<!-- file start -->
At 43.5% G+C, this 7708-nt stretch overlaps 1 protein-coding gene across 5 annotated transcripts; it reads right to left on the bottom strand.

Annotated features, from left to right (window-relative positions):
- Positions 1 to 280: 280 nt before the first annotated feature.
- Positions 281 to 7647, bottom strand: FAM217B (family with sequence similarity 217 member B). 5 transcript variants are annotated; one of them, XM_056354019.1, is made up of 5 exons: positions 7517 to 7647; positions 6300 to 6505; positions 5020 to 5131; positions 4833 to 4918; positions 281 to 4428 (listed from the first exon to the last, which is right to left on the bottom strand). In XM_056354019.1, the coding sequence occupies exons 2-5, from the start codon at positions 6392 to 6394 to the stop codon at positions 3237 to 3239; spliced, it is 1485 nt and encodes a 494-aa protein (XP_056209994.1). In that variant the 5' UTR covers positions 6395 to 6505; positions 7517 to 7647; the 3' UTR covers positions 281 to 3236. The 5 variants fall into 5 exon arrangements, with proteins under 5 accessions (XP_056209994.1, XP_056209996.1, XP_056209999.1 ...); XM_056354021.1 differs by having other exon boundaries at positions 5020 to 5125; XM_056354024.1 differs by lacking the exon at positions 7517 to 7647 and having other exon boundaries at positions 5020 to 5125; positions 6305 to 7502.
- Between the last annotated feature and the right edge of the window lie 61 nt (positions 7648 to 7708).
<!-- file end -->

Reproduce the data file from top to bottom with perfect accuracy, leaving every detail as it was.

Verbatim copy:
At 43.5% G+C, this 7708-nt stretch overlaps 1 protein-coding gene across 5 annotated transcripts; it reads right to left on the bottom strand.

Annotated features, from left to right (window-relative positions):
- Positions 1 to 280: 280 nt before the first annotated feature.
- Positions 281 to 7647, bottom strand: FAM217B (family with sequence similarity 217 member B). 5 transcript variants are annotated; one of them, XM_056354019.1, is made up of 5 exons: positions 7517 to 7647; positions 6300 to 6505; positions 5020 to 5131; positions 4833 to 4918; positions 281 to 4428 (listed from the first exon to the last, which is right to left on the bottom strand). In XM_056354019.1, the coding sequence occupies exons 2-5, from the start codon at positions 6392 to 6394 to the stop codon at positions 3237 to 3239; spliced, it is 1485 nt and encodes a 494-aa protein (XP_056209994.1). In that variant the 5' UTR covers positions 6395 to 6505; positions 7517 to 7647; the 3' UTR covers positions 281 to 3236. The 5 variants fall into 5 exon arrangements, with proteins under 5 accessions (XP_056209994.1, XP_056209996.1, XP_056209999.1 ...); XM_056354021.1 differs by having other exon boundaries at positions 5020 to 5125; XM_056354024.1 differs by lacking the exon at positions 7517 to 7647 and having other exon boundaries at positions 5020 to 5125; positions 6305 to 7502.
- Between the last annotated feature and the right edge of the window lie 61 nt (positions 7648 to 7708).